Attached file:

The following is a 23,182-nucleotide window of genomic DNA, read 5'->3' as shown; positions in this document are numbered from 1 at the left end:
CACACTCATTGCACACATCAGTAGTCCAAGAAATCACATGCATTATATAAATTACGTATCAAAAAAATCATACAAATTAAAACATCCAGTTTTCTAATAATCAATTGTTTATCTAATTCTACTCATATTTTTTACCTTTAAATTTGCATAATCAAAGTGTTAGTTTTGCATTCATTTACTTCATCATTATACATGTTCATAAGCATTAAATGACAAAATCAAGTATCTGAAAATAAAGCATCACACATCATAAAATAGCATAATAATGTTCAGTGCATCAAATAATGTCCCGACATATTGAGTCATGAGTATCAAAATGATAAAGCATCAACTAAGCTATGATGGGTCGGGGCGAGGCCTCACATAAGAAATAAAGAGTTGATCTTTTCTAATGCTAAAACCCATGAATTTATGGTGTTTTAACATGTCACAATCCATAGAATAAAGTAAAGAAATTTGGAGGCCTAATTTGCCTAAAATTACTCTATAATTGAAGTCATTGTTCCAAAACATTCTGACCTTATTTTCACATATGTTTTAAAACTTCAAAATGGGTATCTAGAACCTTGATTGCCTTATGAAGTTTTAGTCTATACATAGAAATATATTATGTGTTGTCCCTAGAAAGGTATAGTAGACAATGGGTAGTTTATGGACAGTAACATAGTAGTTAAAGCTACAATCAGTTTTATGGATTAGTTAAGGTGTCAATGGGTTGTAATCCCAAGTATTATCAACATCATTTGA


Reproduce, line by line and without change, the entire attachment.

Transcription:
The following is a 23,182-nucleotide window of genomic DNA, read 5'->3' as shown; positions in this document are numbered from 1 at the left end:
CACACTCATTGCACACATCAGTAGTCCAAGAAATCACATGCATTATATAAATTACGTATCAAAAAAATCATACAAATTAAAACATCCAGTTTTCTAATAATCAATTGTTTATCTAATTCTACTCATATTTTTTACCTTTAAATTTGCATAATCAAAGTGTTAGTTTTGCATTCATTTACTTCATCATTATACATGTTCATAAGCATTAAATGACAAAATCAAGTATCTGAAAATAAAGCATCACACATCATAAAATAGCATAATAATGTTCAGTGCATCAAATAATGTCCCGACATATTGAGTCATGAGTATCAAAATGATAAAGCATCAACTAAGCTATGATGGGTCGGGGCGAGGCCTCACATAAGAAATAAAGAGTTGATCTTTTCTAATGCTAAAACCCATGAATTTATGGTGTTTTAACATGTCACAATCCATAGAATAAAGTAAAGAAATTTGGAGGCCTAATTTGCCTAAAATTACTCTATAATTGAAGTCATTGTTCCAAAACATTCTGACCTTATTTTCACATATGTTTTAAAACTTCAAAATGGGTATCTAGAACCTTGATTGCCTTATGAAGTTTTAGTCTATACATAGAAATATATTATGTGTTGTCCCTAGAAAGGTATAGTAGACAATGGGTAGTTTATGGACAGTAACATAGTAGTTAAAGCTACAATCAGTTTTATGGATTAGTTAAGGTGTCAATGGGTTGTAATCCCAAGTATTATCAACATCATTTGA